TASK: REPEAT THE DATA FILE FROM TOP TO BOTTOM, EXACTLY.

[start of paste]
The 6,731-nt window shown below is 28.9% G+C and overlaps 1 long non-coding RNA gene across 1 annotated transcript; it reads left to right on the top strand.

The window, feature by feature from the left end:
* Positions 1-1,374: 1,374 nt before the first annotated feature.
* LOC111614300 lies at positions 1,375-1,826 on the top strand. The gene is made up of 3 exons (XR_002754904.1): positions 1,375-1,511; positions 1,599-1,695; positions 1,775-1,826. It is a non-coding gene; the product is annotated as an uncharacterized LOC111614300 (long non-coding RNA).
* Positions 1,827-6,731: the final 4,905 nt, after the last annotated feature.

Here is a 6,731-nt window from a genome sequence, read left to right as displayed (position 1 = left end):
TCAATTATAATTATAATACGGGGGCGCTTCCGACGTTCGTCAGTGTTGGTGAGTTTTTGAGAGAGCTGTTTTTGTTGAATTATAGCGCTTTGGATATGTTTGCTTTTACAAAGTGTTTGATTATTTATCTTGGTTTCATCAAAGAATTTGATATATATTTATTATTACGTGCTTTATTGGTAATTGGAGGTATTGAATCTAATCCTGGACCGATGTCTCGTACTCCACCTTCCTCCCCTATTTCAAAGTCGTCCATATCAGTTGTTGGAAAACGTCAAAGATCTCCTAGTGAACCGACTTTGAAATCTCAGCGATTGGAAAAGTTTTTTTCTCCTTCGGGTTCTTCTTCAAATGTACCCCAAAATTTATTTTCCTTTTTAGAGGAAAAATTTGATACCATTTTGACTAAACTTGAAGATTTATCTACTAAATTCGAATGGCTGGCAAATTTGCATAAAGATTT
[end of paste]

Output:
The 6,731-nt window shown below is 28.9% G+C and overlaps 1 long non-coding RNA gene across 1 annotated transcript; it reads left to right on the top strand.

The window, feature by feature from the left end:
* Positions 1-1,374: 1,374 nt before the first annotated feature.
* LOC111614300 lies at positions 1,375-1,826 on the top strand. The gene is made up of 3 exons (XR_002754904.1): positions 1,375-1,511; positions 1,599-1,695; positions 1,775-1,826. It is a non-coding gene; the product is annotated as an uncharacterized LOC111614300 (long non-coding RNA).
* Positions 1,827-6,731: the final 4,905 nt, after the last annotated feature.

Here is a 6,731-nt window from a genome sequence, read left to right as displayed (position 1 = left end):
TCAATTATAATTATAATACGGGGGCGCTTCCGACGTTCGTCAGTGTTGGTGAGTTTTTGAGAGAGCTGTTTTTGTTGAATTATAGCGCTTTGGATATGTTTGCTTTTACAAAGTGTTTGATTATTTATCTTGGTTTCATCAAAGAATTTGATATATATTTATTATTACGTGCTTTATTGGTAATTGGAGGTATTGAATCTAATCCTGGACCGATGTCTCGTACTCCACCTTCCTCCCCTATTTCAAAGTCGTCCATATCAGTTGTTGGAAAACGTCAAAGATCTCCTAGTGAACCGACTTTGAAATCTCAGCGATTGGAAAAGTTTTTTTCTCCTTCGGGTTCTTCTTCAAATGTACCCCAAAATTTATTTTCCTTTTTAGAGGAAAAATTTGATACCATTTTGACTAAACTTGAAGATTTATCTACTAAATTCGAATGGCTGGCAAATTTGCATAAAGATTT